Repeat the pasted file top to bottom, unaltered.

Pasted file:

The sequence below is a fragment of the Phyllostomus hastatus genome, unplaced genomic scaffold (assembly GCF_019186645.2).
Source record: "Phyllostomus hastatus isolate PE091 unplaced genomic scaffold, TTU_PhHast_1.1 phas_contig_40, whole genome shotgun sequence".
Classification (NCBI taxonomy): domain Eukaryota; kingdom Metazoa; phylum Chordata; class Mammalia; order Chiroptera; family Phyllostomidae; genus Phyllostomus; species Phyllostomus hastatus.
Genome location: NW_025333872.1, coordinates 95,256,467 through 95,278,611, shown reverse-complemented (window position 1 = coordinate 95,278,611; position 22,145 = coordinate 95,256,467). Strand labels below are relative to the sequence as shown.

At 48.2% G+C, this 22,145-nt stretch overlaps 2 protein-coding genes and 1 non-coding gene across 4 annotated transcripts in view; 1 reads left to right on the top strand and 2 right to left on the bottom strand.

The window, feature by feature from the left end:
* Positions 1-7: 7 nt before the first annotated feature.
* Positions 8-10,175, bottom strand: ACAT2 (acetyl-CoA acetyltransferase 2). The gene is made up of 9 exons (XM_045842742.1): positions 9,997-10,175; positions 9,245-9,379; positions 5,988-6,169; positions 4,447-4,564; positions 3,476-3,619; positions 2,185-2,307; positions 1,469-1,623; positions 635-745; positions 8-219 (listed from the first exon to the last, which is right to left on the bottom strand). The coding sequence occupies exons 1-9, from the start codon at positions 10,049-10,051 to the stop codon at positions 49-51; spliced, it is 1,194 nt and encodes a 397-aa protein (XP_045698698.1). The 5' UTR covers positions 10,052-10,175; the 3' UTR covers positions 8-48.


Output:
The sequence below is a fragment of the Phyllostomus hastatus genome, unplaced genomic scaffold (assembly GCF_019186645.2).
Source record: "Phyllostomus hastatus isolate PE091 unplaced genomic scaffold, TTU_PhHast_1.1 phas_contig_40, whole genome shotgun sequence".
Classification (NCBI taxonomy): domain Eukaryota; kingdom Metazoa; phylum Chordata; class Mammalia; order Chiroptera; family Phyllostomidae; genus Phyllostomus; species Phyllostomus hastatus.
Genome location: NW_025333872.1, coordinates 95,256,467 through 95,278,611, shown reverse-complemented (window position 1 = coordinate 95,278,611; position 22,145 = coordinate 95,256,467). Strand labels below are relative to the sequence as shown.

At 48.2% G+C, this 22,145-nt stretch overlaps 2 protein-coding genes and 1 non-coding gene across 4 annotated transcripts in view; 1 reads left to right on the top strand and 2 right to left on the bottom strand.

The window, feature by feature from the left end:
* Positions 1-7: 7 nt before the first annotated feature.
* Positions 8-10,175, bottom strand: ACAT2 (acetyl-CoA acetyltransferase 2). The gene is made up of 9 exons (XM_045842742.1): positions 9,997-10,175; positions 9,245-9,379; positions 5,988-6,169; positions 4,447-4,564; positions 3,476-3,619; positions 2,185-2,307; positions 1,469-1,623; positions 635-745; positions 8-219 (listed from the first exon to the last, which is right to left on the bottom strand). The coding sequence occupies exons 1-9, from the start codon at positions 10,049-10,051 to the stop codon at positions 49-51; spliced, it is 1,194 nt and encodes a 397-aa protein (XP_045698698.1). The 5' UTR covers positions 10,052-10,175; the 3' UTR covers positions 8-48.